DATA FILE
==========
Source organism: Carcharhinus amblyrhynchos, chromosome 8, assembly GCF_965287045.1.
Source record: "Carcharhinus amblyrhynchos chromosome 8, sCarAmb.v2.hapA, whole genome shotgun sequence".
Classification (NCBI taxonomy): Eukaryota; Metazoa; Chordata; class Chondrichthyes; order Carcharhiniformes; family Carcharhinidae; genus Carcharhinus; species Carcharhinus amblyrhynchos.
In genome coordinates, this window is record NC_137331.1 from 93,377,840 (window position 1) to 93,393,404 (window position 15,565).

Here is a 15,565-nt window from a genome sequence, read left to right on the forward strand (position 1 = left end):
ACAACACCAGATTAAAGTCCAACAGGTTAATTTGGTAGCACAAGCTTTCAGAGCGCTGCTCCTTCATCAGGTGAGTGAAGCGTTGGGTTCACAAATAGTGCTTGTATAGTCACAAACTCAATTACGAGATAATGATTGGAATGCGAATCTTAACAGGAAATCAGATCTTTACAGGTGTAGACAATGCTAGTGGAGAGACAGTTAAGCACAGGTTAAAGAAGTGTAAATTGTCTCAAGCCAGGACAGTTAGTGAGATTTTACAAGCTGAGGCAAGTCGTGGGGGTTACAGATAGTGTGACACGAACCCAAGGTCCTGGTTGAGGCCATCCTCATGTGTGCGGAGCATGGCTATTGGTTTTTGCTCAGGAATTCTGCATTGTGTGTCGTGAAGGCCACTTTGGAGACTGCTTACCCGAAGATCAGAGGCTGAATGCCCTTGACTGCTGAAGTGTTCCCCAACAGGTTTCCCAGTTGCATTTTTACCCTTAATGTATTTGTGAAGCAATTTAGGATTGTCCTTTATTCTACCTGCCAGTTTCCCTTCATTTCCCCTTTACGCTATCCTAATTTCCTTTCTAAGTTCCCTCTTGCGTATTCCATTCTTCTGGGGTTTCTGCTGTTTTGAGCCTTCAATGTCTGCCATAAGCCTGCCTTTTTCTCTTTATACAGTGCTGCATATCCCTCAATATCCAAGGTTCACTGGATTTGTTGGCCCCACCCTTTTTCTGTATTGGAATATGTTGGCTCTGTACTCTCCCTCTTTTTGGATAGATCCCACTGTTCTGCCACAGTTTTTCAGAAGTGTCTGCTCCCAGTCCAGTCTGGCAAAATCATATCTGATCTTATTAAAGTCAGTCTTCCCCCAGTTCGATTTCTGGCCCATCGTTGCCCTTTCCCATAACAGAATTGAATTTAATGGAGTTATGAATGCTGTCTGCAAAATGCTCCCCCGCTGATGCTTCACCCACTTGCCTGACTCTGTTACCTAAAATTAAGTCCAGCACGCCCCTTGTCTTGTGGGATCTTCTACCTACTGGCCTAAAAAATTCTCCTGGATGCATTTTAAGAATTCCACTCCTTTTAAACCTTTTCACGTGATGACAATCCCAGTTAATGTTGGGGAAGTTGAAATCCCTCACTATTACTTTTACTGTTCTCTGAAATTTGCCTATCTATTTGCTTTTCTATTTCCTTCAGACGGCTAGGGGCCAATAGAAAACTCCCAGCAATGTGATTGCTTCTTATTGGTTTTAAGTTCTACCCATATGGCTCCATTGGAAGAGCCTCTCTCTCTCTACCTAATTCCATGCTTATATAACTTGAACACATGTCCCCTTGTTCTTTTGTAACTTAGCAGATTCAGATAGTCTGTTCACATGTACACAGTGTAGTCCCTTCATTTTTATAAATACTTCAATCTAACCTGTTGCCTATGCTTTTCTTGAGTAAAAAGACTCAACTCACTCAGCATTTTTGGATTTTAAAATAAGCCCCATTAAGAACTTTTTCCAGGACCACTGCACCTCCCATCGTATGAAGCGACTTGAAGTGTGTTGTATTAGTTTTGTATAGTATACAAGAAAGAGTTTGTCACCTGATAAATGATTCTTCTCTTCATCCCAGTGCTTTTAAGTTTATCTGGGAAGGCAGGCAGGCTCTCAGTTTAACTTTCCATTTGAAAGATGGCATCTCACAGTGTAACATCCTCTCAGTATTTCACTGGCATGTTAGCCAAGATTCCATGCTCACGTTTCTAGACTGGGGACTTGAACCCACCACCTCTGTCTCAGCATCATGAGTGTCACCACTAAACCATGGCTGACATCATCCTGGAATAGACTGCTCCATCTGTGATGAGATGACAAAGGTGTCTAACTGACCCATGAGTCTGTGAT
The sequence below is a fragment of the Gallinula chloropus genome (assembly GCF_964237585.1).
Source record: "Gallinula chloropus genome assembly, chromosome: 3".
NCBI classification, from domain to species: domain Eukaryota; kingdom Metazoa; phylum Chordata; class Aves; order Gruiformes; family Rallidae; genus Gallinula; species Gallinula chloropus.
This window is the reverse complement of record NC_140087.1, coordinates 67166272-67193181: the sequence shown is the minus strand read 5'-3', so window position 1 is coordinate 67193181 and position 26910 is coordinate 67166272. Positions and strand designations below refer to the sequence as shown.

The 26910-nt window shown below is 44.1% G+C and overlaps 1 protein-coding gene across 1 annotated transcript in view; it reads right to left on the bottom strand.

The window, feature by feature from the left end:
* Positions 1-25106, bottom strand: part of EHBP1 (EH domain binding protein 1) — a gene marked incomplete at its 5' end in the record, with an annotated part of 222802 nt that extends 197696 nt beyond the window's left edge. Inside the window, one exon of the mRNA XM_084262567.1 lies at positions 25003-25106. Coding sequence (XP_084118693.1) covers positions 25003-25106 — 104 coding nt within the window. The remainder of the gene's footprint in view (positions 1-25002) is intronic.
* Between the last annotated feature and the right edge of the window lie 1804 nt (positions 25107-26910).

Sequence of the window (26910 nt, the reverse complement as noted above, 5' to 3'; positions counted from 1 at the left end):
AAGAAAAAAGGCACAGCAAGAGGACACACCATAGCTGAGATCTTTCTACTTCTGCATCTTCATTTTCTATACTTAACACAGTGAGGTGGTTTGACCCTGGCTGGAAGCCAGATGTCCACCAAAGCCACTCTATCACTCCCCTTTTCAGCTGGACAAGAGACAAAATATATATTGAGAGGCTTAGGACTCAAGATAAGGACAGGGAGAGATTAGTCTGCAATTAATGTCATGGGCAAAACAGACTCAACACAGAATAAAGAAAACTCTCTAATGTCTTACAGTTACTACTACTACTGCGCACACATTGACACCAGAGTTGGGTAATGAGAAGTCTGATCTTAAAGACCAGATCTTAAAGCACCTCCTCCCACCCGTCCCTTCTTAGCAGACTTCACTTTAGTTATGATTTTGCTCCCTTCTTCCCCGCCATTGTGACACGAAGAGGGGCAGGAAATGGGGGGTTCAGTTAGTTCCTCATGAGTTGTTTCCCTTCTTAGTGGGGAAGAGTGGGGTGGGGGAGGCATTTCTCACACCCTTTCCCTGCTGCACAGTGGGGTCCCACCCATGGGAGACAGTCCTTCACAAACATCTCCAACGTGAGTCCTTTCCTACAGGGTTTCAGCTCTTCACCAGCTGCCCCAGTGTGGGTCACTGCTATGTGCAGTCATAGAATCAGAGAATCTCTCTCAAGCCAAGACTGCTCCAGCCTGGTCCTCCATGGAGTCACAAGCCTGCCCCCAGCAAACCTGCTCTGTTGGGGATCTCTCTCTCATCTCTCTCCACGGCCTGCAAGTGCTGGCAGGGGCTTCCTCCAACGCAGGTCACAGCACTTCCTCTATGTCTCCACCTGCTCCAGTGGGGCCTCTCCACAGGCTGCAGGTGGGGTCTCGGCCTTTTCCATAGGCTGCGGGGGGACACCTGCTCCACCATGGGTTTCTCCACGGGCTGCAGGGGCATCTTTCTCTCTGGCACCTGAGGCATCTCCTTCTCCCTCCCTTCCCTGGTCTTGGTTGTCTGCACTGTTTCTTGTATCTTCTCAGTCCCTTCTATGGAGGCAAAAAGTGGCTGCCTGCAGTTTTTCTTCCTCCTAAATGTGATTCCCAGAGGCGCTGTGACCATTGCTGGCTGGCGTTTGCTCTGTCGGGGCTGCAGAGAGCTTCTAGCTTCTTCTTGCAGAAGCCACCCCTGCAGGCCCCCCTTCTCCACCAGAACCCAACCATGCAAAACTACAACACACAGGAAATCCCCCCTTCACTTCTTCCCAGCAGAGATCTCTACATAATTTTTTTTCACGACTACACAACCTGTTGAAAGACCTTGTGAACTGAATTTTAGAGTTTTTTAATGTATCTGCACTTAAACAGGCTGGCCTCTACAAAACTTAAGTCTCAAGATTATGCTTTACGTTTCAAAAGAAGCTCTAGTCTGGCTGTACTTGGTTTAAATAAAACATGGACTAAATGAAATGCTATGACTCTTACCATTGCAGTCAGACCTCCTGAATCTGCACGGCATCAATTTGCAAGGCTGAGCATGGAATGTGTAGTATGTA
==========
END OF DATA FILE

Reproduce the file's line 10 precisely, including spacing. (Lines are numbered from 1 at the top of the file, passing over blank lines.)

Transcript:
This window is the reverse complement of record NC_140087.1, coordinates 67166272-67193181: the sequence shown is the minus strand read 5'-3', so window position 1 is coordinate 67193181 and position 26910 is coordinate 67166272. Positions and strand designations below refer to the sequence as shown.